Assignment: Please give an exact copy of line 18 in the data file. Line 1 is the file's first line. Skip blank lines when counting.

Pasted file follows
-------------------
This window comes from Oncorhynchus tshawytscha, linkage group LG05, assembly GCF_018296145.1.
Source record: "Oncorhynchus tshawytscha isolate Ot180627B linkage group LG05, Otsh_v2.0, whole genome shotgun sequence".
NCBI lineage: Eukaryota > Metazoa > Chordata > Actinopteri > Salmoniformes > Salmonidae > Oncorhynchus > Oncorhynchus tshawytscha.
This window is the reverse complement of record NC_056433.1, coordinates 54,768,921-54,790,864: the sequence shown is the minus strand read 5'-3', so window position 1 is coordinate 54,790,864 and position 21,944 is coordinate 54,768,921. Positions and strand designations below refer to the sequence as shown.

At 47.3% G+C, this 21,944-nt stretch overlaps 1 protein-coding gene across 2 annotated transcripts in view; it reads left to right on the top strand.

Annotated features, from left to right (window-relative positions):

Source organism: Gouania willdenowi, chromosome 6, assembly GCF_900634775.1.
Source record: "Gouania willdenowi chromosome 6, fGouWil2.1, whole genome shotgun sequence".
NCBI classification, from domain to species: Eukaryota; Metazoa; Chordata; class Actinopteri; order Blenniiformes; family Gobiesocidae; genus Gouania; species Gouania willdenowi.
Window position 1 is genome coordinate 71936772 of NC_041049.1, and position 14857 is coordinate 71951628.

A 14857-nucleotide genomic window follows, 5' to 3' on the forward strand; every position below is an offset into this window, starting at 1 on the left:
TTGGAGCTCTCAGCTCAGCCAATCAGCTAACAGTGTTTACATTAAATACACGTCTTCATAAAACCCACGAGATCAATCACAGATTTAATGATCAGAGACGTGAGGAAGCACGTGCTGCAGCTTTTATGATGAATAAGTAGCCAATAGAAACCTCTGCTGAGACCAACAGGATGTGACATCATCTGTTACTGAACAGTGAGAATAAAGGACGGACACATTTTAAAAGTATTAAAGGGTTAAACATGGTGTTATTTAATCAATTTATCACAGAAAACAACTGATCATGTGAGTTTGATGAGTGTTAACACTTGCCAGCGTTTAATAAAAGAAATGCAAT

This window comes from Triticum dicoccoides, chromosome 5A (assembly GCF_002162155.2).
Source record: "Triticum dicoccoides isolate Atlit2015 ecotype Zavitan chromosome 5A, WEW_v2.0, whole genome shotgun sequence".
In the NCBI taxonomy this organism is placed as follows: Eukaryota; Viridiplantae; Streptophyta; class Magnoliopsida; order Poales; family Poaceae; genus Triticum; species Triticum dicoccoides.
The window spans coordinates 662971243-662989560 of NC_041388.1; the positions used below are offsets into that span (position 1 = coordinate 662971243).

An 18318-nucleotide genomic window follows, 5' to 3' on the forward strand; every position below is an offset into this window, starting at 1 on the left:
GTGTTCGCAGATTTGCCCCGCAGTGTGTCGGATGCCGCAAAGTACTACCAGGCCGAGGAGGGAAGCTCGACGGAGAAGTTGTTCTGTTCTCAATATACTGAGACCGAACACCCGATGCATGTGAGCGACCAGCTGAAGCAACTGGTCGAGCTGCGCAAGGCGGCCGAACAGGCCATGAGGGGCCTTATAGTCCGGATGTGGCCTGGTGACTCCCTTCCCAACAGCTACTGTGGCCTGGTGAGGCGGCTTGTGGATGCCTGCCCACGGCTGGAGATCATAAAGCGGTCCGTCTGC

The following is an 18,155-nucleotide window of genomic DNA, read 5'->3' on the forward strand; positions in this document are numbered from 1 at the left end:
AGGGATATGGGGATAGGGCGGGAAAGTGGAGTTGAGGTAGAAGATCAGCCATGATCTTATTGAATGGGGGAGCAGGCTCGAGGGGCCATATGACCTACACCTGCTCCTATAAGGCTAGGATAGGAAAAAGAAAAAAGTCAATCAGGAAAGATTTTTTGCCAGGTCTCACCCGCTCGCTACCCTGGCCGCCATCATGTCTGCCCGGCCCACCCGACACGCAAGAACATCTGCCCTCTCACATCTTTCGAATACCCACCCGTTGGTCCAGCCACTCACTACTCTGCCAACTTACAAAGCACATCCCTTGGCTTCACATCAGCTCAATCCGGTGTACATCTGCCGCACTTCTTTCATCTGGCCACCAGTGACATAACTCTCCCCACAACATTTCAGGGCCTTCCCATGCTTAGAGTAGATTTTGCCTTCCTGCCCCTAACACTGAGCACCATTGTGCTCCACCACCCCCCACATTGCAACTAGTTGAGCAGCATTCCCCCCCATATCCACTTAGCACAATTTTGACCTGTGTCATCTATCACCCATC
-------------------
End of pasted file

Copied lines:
GTGTTCGCAGATTTGCCCCGCAGTGTGTCGGATGCCGCAAAGTACTACCAGGCCGAGGAGGGAAGCTCGACGGAGAAGTTGTTCTGTTCTCAATATACTGAGACCGAACACCCGATGCATGTGAGCGACCAGCTGAAGCAACTGGTCGAGCTGCGCAAGGCGGCCGAACAGGCCATGAGGGGCCTTATAGTCCGGATGTGGCCTGGTGACTCCCTTCCCAACAGCTACTGTGGCCTGGTGAGGCGGCTTGTGGATGCCTGCCCACGGCTGGAGATCATAAAGCGGTCCGTCTGC